Usurpers Two: How Britain became a Haven for Rebels from the Classic European Superstate
The Count of the Saxon Shore continues his saga of the First Great Brexit – from the Roman Empire – and fostered the forerunners of Nigel Farage
In the last column we looked at Caruasisus, the first in a series of usurpers, of late antiquity Brexiteers, and how a ten-year period of ‘taking back control’ ended in chaos with London saved from destruction by a task force led by Constantius, the new head of the European superstate.
Constantius died in Britain and his son, Constantine, was declared emperor in York by the British legions in 306 AD. This military people’s vote was ratified after much campaigning on the Continent, and Constantine the Great went on to expand the European project eastwards, whilst making Christianity the official religion on the way. It’s worth remembering that the Roman Catholic Church (and the Eastern Orthodox one, for that matter) started in Yorkshire.
Maximus achieved an almost UKIP like status in British folklore, long-remembered by the Celtic tribes he left behind
But another legacy of Constantine was the notion of this island as a power base for usurpers (with his example there was much to gain after all). And in the late 4th century, with a deepening crisis on the European mainland, Britain became an offshore haven for ambitious opportunists.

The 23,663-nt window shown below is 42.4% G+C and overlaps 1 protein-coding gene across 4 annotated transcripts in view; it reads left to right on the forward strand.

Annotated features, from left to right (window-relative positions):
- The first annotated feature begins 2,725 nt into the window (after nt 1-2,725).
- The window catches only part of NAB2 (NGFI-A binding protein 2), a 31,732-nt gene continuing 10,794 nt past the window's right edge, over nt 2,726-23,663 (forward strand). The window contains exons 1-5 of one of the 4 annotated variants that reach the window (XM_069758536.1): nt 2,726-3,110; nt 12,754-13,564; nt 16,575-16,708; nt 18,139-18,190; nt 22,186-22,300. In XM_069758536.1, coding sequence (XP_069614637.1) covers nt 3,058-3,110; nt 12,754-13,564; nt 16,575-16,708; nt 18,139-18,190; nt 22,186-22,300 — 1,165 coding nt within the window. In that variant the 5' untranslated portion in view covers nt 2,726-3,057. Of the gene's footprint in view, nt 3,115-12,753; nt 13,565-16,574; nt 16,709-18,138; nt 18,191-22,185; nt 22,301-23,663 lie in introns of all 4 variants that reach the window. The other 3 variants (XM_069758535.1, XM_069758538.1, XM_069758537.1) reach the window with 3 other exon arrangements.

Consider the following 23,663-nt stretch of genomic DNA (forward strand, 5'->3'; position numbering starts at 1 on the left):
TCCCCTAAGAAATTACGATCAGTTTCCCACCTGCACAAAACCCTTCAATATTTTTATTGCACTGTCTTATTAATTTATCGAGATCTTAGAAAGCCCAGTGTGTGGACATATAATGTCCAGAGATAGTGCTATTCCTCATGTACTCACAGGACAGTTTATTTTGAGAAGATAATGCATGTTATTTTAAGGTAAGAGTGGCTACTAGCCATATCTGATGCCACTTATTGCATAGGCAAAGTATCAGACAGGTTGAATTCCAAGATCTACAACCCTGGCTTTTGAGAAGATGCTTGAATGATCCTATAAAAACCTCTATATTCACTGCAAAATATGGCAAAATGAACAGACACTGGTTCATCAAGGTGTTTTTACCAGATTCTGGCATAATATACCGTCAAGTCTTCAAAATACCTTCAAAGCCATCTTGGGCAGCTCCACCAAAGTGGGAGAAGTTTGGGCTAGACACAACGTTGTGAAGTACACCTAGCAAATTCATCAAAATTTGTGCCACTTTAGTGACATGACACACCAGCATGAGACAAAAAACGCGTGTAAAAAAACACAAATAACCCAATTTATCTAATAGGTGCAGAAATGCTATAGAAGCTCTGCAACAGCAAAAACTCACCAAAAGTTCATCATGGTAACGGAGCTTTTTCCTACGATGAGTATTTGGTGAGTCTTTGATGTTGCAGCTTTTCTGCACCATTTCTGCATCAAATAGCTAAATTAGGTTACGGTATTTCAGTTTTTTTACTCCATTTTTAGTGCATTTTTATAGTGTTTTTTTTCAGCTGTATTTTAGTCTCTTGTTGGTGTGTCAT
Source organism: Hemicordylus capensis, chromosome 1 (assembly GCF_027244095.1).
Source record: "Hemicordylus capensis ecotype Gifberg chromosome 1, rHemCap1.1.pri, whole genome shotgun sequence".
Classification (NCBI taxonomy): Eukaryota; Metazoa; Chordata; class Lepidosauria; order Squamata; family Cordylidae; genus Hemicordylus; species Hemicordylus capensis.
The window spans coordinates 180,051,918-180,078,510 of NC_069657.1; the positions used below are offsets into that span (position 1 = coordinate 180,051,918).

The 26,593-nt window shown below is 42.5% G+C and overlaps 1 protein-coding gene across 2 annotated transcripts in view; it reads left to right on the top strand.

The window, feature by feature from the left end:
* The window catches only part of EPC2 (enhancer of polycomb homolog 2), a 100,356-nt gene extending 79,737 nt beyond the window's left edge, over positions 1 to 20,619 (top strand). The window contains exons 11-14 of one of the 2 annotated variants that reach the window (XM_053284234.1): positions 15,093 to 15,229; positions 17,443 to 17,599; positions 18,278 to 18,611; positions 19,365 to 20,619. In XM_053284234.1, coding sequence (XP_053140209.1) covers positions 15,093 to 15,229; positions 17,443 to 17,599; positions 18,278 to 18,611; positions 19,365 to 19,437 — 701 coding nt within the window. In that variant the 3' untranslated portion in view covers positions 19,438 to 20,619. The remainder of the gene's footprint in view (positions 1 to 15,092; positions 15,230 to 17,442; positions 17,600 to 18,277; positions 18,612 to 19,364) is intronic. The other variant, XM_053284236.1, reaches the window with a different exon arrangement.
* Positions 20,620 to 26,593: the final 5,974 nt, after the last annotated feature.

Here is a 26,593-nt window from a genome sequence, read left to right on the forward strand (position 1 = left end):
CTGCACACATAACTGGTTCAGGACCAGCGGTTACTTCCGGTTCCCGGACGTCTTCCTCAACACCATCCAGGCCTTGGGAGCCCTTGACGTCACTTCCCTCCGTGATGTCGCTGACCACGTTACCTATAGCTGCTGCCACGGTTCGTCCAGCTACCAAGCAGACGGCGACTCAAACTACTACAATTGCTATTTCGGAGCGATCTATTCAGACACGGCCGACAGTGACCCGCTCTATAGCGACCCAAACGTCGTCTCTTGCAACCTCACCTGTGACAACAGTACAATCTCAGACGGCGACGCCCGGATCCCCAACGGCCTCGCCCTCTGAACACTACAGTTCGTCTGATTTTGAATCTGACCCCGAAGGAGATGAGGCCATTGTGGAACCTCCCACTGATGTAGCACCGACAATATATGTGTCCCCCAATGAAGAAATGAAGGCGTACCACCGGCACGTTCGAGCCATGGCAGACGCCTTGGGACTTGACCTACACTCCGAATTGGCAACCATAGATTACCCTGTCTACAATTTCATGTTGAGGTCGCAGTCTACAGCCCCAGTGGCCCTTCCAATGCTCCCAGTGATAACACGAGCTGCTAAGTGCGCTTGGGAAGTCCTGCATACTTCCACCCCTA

In 383 AD Magnus Maximus, a Spanish general stationed in Britain, was elected emperor by another unofficial referendum by the legions. This usurpation was driven by the resentment at how the declining central authority of Rome was draining the resources of this much-neglected province on its periphery. There’s evidence that Maximus tried to establish some kind of independence, devolving power to regional tribal foederati. But this was done so that he might secure his own imperial aspirations. He soon crossed the Channel with his army, in pursuit of the bigger prize.
He achieved early success, gaining control of Gaul and Spain. But his attempt to take Italy failed and he was defeated and killed in Aquileia in 388 AD, with the troops, auxiliaries and supplies he had brought from Britain gone forever. As is often the way the consequences of this enterprise were the very opposite of its supposed intent.
But Maximus achieved an almost UKIP like status in British folklore, long-remembered by the Celtic tribes he left behind. In Galloway and Wales he is cited in early genealogies as a founding father to many feudal dynasties. In the Welsh legends of the Mabinogion a highly idealized version of his story appears as Breuddwyn Macsen Wledig or ‘The Dream of Emperor Maximus.’
A contradictory symbol of imperial power, he becomes, in a fractured post-colonial Britain, a wistful reminder of that great European project we had once been at the heart of.
Some early British historians, however, were not so kind to Maximus. Gildas, writing some 150 years after the event, clearly saw his efforts as mere asset stripping. ‘After this Britain is robbed of all her armed soldiery, of her military supplies,’ he laments, ‘and of the flower of her youth who followed the footsteps of the tyrant never returned.’
By now the Empire was entering its endgame, with the instability and ambivalence of Britain as part of its problem. And there were to be more usurpers that we’ll come to next time. The question was: would Britain leave Roman Europe or simply be abandoned by it?